April 23, 2010
The following stories from the April 23, 2010, edition of AOPA ePilot were provided to AOPA members who expressed an interest in the particular subject areas. Any AOPA member can receive information tailored to their areas of interest by updating their preferences online.
A seemingly simple knowledge test question can probe your knowledge on more than one level, but a student pilot who has carefully studied the material won’t be fazed. Consider this sample question from the private pilot knowledge test: “Altimeter setting is the value to which the barometric pressure scale of the altimeter is set so the altimeter indicates: A) calibrated altitude at field elevation. B) absolute altitude at field elevation. C) true altitude at field elevation.”
First, note that the term for which a proper definition is desired is altitude, and the condition for applying the term is field elevation. From hitting the books you recall that a pilot must consider several types of altitude. “Altitude in itself is a relevant term only when it is specifically stated to which type of altitude a pilot is referring. Normally when the term altitude is used, it is referring to altitude above sea level since this is the altitude which is used to depict obstacles and airspace, as well as to separate air traffic,” says Chapter 7 of the Pilot’s Handbook of Aeronautical Knowledge (7-6) . It discusses five altitude terms that mainly concern pilots: indicated, true, absolute, pressure, and density altitude.
Memory aids may help you remember the meanings. Indicated altitude is just that—the altimeter’s indication at the current altimeter setting. Pressure altitude is what you get when you set standard pressure (29.92 inches hg) on your altimeter. Density altitude is an important calculation telling how air density at any level is affected by nonstandard temperature and pressure. See the May 31, 2002, “ Training Tip”. True altitude is defined as the “vertical distance above sea level.” Think of it as the true yardstick measure. Absolute altitude is the vertical distance of an aircraft above ground level, and is an exception to the above rule that altitudes are usually referenced to sea level.
Now let’s review that test question. Discard answer A; this is not an altitude term used in the text. Don’t be misled by the similar-sounding, more commonly used term calibrated airspeed. Answer B fails because at field elevation absolute altitude is zero. The correct answer is C. Note the aeronautical handbook definition of true altitude states that “airport, terrain, and obstacles elevations on aeronautical charts are true altitudes.”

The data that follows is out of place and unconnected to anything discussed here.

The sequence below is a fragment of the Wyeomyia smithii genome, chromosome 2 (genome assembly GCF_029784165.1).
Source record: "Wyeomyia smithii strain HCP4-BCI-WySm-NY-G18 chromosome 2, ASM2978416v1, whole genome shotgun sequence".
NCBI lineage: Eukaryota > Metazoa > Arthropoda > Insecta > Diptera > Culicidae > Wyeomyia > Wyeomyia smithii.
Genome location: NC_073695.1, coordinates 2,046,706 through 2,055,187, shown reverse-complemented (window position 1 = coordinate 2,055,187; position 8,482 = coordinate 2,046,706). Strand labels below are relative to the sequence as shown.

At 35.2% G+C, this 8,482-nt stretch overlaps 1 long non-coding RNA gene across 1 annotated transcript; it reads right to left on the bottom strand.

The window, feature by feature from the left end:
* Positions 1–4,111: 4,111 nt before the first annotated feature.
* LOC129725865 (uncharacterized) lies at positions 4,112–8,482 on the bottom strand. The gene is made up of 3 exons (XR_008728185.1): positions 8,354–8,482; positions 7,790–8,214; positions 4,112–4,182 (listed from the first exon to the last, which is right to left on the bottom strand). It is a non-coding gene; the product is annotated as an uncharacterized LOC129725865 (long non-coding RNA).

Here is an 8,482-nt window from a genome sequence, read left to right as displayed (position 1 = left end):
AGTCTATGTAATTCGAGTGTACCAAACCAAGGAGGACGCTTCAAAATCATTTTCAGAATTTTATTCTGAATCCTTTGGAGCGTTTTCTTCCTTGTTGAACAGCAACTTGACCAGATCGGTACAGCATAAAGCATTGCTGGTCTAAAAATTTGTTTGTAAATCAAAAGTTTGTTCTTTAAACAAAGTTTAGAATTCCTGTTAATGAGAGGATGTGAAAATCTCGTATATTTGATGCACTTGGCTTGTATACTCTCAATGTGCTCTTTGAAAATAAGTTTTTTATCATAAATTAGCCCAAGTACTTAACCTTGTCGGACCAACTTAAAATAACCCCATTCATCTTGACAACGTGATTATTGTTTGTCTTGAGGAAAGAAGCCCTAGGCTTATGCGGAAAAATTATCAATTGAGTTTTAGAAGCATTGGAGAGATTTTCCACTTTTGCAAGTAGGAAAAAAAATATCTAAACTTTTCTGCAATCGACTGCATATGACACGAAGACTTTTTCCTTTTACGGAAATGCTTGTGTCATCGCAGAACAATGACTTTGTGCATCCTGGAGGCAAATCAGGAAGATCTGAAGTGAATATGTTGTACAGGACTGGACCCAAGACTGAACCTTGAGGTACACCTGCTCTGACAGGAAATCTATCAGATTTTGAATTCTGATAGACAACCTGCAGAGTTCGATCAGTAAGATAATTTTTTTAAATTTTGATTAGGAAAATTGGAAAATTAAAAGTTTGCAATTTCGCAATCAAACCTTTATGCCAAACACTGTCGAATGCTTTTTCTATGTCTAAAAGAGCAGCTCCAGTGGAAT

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Note: Products listed have not been evaluated by ePilot editors unless otherwise noted. AOPA assumes no responsibility for products or services listed or for claims or actions by manufacturers or vendors.
Question: I am a private pilot without a current medical. Is it possible for me to log pilot-in-command flight time?
Answer: This question is perhaps one of the most frequently asked at AOPA and the short answer is yes. This question is specifically addressed in the Federal Aviation Regulations Part 61.51, “ Pilot logbooks.” Section (e)(i) allows a sport, recreational, private, commercial, or airline transport pilot to log pilot-in-command flight time when the individual is the sole manipulator of the controls in an aircraft in which the individual is rated or holds privileges. The important distinction is between logging pilot-in-command flight time and acting as pilot in command. The regulation just referenced is for logging pilot-in-command flight time and in that case a current medical is not necessary as long as another pilot on board the aircraft can act as pilot in command. The acting pilot in command would be required to hold a current medical, assuming the operation required it. For more on the topic, including several real-world scenarios, read the AOPA subject report, Logbooks and Logging Time.
Got a question for our technical services staff? E-mail firstname.lastname@example.org or call the Pilot Information Center, 800/872-2672. Don’t forget the online archive of “Final Exam” questions and answers, searchable by keyword or topic.
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